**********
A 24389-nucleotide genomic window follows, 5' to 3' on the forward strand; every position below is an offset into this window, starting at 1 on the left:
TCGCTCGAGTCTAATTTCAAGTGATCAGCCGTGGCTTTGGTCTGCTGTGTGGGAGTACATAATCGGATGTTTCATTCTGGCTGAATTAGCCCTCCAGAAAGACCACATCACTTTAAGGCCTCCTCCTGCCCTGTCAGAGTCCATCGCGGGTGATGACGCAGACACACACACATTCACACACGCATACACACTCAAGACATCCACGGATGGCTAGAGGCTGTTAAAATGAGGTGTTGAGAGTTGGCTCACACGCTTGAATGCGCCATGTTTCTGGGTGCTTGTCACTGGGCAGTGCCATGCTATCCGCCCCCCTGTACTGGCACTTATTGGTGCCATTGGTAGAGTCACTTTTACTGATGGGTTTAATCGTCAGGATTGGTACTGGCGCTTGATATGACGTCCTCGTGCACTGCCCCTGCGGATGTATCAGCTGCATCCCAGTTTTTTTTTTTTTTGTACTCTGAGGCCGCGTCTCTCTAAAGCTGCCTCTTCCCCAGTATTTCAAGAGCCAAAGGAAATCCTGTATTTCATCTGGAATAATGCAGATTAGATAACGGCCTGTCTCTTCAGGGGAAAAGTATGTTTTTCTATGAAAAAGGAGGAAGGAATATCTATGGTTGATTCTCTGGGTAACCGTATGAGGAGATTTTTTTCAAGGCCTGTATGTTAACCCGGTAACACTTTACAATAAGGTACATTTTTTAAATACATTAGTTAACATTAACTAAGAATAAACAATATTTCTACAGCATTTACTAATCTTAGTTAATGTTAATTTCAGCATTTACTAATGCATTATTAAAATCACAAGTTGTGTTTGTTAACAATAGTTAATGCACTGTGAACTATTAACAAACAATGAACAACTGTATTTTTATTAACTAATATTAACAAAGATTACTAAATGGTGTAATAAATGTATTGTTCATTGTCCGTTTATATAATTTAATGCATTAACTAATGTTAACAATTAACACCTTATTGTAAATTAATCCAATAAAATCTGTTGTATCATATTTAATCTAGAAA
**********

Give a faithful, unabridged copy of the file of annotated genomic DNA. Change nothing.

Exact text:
A 24389-nucleotide genomic window follows, 5' to 3' on the forward strand; every position below is an offset into this window, starting at 1 on the left:
TCGCTCGAGTCTAATTTCAAGTGATCAGCCGTGGCTTTGGTCTGCTGTGTGGGAGTACATAATCGGATGTTTCATTCTGGCTGAATTAGCCCTCCAGAAAGACCACATCACTTTAAGGCCTCCTCCTGCCCTGTCAGAGTCCATCGCGGGTGATGACGCAGACACACACACATTCACACACGCATACACACTCAAGACATCCACGGATGGCTAGAGGCTGTTAAAATGAGGTGTTGAGAGTTGGCTCACACGCTTGAATGCGCCATGTTTCTGGGTGCTTGTCACTGGGCAGTGCCATGCTATCCGCCCCCCTGTACTGGCACTTATTGGTGCCATTGGTAGAGTCACTTTTACTGATGGGTTTAATCGTCAGGATTGGTACTGGCGCTTGATATGACGTCCTCGTGCACTGCCCCTGCGGATGTATCAGCTGCATCCCAGTTTTTTTTTTTTTTGTACTCTGAGGCCGCGTCTCTCTAAAGCTGCCTCTTCCCCAGTATTTCAAGAGCCAAAGGAAATCCTGTATTTCATCTGGAATAATGCAGATTAGATAACGGCCTGTCTCTTCAGGGGAAAAGTATGTTTTTCTATGAAAAAGGAGGAAGGAATATCTATGGTTGATTCTCTGGGTAACCGTATGAGGAGATTTTTTTCAAGGCCTGTATGTTAACCCGGTAACACTTTACAATAAGGTACATTTTTTAAATACATTAGTTAACATTAACTAAGAATAAACAATATTTCTACAGCATTTACTAATCTTAGTTAATGTTAATTTCAGCATTTACTAATGCATTATTAAAATCACAAGTTGTGTTTGTTAACAATAGTTAATGCACTGTGAACTATTAACAAACAATGAACAACTGTATTTTTATTAACTAATATTAACAAAGATTACTAAATGGTGTAATAAATGTATTGTTCATTGTCCGTTTATATAATTTAATGCATTAACTAATGTTAACAATTAACACCTTATTGTAAATTAATCCAATAAAATCTGTTGTATCATATTTAATCTAGAAA